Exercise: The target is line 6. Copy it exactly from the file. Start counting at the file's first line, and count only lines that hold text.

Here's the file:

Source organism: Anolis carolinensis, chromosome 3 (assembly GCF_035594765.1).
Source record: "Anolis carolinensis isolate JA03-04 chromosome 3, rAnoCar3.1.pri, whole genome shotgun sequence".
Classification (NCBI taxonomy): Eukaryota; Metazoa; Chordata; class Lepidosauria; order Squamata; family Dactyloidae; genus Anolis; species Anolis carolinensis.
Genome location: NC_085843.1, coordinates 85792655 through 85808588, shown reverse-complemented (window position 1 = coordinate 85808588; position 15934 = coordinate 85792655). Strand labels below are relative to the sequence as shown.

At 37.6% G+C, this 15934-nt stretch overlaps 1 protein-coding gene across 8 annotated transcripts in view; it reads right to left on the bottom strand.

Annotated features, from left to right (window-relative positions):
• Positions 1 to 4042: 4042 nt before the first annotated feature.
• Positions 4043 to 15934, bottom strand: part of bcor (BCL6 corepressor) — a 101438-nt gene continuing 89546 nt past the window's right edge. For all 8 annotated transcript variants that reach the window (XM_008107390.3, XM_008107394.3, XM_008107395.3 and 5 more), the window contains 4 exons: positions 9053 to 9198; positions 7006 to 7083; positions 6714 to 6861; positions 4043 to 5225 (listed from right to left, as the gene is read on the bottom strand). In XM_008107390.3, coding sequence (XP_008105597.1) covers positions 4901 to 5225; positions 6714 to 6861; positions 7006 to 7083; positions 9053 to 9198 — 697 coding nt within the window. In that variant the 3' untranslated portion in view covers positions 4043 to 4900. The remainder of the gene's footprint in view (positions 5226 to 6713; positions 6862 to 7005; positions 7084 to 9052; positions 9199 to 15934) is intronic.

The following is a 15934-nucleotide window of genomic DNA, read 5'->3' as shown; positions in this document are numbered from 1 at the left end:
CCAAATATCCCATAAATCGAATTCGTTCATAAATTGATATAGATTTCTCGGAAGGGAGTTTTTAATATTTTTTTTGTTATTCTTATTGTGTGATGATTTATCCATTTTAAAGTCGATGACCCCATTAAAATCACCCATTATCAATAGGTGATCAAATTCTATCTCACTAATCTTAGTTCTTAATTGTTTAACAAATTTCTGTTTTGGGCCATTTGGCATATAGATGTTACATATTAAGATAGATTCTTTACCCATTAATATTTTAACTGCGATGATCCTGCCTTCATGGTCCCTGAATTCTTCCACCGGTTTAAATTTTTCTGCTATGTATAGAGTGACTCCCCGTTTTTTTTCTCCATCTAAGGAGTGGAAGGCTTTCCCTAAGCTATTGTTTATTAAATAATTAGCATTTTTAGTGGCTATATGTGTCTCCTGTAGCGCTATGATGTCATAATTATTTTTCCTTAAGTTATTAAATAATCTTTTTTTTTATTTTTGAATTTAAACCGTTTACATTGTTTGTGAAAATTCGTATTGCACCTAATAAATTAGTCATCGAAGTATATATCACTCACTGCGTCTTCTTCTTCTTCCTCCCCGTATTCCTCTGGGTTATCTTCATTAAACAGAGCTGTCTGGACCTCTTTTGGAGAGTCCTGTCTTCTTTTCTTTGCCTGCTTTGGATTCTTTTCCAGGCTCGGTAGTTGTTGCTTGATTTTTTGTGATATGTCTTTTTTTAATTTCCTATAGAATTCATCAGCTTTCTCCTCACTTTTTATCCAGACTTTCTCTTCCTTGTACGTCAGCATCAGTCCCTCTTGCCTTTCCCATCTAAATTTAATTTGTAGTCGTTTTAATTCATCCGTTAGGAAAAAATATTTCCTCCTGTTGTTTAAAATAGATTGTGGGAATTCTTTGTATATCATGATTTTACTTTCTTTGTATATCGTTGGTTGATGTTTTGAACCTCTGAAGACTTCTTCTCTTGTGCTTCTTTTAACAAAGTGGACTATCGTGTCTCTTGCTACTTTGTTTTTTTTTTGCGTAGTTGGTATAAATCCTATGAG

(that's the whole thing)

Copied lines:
Annotated features, from left to right (window-relative positions):